Deflation Marches On

In November, prices fell for a second consecutive month and annual inflation fell for a third consecutive month. The Consumer Price Index declined from 3.5% in August to 3.4% in September, 2.6% in October, and 2.0% in November.

A few more months of decline could turn this annual rate negative. While steadily falling prices would be a boon to individual consumers, they pose a serious threat to the economy as a whole. If many consumers delay purchases in anticipation of future price reductions, firms will reduce output in response to fewer purchases. The correspondingly lower level of employment would further depress consumer spending, forcing further price reductions.

The Bank of Canada must be vigilant to prevent such a deflationary spiral. The expansionary monetary policy needed to ward off deflation is also needed to stimulate economic activity. The US Federal Reserve’s recent announcement of a 0% target interest rate underscores that the Bank of Canada has significant room to cut from its current target of 1.5%.

The Financial Post has recently printed editorials arguing that stimulative policies will create “massive inflation.” Yesterday, the C. D. Howe Institute issued a communiqué entitled “Defending the Bank of Canada’s Inflation-Control Mandate.” Some of these commentators may point to today’s core inflation rate of 2.4% as grounds for restraining stimulus.

But it is important to examine the data more closely. The seasonally-adjusted core index rose only 0.5% from October to November after having been completely flat from September to October. Much of the apparent increase in the annual core inflation rate reflects the fact that the core index was flat or falling during the same months of 2007, which provide the basis of comparison.

The risk of deflation and the need for economic stimulus far outweigh any lingering possibility of inflation.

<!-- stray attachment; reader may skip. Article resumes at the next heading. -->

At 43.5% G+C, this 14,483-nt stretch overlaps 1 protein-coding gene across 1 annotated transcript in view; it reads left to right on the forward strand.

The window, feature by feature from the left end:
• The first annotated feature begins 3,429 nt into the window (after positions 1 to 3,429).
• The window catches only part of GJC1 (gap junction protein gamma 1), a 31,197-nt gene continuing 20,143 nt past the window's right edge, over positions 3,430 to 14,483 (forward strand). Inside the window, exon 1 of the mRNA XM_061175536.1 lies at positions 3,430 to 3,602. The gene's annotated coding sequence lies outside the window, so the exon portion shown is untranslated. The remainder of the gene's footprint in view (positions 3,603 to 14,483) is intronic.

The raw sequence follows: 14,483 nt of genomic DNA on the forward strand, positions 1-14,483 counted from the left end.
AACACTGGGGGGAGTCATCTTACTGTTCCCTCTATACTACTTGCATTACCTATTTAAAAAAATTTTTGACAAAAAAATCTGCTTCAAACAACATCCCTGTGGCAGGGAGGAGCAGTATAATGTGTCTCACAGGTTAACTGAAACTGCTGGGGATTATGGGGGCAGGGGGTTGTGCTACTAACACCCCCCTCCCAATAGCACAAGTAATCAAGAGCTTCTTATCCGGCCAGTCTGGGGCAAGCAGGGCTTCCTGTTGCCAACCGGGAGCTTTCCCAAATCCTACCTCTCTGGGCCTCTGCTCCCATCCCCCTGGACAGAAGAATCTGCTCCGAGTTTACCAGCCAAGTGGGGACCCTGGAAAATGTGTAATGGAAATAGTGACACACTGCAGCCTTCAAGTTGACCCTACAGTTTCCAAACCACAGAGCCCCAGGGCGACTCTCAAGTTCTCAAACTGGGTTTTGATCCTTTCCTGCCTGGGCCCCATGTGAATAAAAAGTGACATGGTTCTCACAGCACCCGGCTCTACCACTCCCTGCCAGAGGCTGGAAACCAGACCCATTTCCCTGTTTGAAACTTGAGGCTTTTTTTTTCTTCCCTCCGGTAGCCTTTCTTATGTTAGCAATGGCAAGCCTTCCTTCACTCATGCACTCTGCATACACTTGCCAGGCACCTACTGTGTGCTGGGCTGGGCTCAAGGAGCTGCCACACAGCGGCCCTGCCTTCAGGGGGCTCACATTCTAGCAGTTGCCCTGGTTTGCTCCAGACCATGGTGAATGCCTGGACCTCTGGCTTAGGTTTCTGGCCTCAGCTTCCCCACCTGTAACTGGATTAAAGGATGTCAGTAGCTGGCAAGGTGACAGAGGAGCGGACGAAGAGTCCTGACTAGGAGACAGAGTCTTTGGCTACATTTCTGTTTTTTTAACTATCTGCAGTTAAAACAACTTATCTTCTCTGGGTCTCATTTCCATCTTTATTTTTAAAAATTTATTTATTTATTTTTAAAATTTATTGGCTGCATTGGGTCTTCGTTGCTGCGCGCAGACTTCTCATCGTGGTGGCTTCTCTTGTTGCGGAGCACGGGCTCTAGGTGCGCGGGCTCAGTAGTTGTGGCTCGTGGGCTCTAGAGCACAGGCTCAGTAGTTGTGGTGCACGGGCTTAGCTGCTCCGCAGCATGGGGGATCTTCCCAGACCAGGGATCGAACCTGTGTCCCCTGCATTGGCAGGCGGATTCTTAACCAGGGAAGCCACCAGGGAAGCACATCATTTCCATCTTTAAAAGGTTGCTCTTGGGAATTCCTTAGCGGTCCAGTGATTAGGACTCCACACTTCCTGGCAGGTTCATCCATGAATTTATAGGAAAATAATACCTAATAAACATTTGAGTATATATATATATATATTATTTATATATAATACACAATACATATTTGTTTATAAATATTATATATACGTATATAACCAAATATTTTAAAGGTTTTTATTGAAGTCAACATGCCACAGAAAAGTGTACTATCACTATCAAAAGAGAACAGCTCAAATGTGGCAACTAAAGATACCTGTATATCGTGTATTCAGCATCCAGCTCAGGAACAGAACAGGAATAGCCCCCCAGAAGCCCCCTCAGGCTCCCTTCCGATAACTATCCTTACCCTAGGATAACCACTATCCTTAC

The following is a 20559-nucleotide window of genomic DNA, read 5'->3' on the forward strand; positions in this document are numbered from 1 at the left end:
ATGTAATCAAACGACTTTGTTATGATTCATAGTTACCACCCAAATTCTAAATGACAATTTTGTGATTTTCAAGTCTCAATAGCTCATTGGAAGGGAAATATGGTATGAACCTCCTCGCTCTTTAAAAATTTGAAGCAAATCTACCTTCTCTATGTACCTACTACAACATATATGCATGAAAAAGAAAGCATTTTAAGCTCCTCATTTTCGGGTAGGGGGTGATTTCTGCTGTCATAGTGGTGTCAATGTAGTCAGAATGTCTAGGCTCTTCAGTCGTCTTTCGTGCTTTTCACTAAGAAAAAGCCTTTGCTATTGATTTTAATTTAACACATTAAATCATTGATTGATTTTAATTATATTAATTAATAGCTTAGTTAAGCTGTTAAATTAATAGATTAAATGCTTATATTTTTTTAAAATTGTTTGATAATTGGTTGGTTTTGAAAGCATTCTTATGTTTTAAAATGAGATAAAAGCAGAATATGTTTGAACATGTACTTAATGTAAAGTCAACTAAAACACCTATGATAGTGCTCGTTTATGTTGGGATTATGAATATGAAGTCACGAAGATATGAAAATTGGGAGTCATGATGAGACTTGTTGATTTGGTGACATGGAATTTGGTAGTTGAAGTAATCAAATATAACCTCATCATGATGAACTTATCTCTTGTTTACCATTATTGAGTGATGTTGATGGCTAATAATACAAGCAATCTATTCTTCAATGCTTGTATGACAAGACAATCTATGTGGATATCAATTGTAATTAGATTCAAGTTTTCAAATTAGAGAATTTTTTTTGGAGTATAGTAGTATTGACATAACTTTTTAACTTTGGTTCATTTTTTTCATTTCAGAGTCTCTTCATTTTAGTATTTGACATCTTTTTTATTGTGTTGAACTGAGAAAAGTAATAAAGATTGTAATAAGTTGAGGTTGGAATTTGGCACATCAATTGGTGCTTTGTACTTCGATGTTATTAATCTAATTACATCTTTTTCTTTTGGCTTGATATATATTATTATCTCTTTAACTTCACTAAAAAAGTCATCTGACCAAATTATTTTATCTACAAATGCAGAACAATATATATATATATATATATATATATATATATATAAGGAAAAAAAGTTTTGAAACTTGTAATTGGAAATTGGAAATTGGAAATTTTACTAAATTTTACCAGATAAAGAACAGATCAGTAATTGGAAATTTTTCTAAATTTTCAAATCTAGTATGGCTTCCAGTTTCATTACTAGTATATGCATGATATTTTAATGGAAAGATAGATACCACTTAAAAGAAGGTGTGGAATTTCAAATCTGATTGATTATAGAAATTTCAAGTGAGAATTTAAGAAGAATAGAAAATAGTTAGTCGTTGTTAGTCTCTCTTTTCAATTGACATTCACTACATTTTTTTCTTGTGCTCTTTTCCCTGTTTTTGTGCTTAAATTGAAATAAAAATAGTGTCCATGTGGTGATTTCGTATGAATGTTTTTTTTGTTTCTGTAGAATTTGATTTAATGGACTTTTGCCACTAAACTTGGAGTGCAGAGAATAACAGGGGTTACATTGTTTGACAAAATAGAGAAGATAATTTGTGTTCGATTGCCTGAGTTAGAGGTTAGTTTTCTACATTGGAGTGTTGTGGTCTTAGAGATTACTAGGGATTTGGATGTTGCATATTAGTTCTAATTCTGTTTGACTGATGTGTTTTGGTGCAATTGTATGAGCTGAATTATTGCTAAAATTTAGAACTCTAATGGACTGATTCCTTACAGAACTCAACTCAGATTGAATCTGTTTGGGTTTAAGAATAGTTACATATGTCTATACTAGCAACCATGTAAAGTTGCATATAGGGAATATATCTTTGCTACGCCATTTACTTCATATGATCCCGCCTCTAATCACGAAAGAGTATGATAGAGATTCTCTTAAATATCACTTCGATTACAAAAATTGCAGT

UPDATE (Dec. 20): The online Globe and Mail quotes Ms. Weir on deflation in “Gas prices drive down inflation.” Notably, the edited print version of this story, “Inflation increase surprises economists,” focuses almost exclusively on core inflation. The fact that overall inflation decreased significantly is not mentioned until the final paragraph.


  • A few years ago the Economist had a series of articles talking about the baffling prospect of global deflation. Their main concern was that you can’t really reduce the interest rate below 0%, which means that you’re pretty much out of monetary policy tools when deflation sets in. It’s nice to hear from people who understand monetary policy and aren’t working full-time to cover John Crow’s ass twenty years after he started the zero-inflation experiment.

  • One small point Erin: in the CD Howe paper underlying the communique, David Laidler and Robin Banerjee were arguing against focusing on a narrower price index like core inflation, preferring a wider index, like CPI.

  • Excellent point, Nick. I readily acknowledge that I was referring to the communiqué and not the paper. Here are some thoughts on the paper:

    While I welcome the argument for officially recognizing that the Bank of Canada has functions other than inflation control, I would not endorse the paper’s main thesis that more disciplined inflation control is needed to preempt financial crises.

    American CPI inflation averaged 2.6% over the past decade and never averaged more than 3.4% in any single year. Would inflation averaging 2.0% really have prevented the US housing bubble?

    The authors do acknowledge that a low inflation rate across the entire economy does not stop bubbles in particular sectors. But since monetary policy cannot target particular sectors, they conclude that it should focus on controlling inflation. Indeed, the Bank of Canada’s orthodoxy has always been based on defining monetary policy as being unable to do anything other than inflation control.

    Even if American inflation of 2.0% instead of 2.6% would somehow have made all the difference, I do not accept the implicit assumption that central banks can manage inflation with such precision. To the extent that higher interest rates reduce US inflation, they do so mainly by reducing business investment and hence the overall level of economic activity. Business investment, the most mercurial component of aggregate demand, is hardly subject to precise calibration.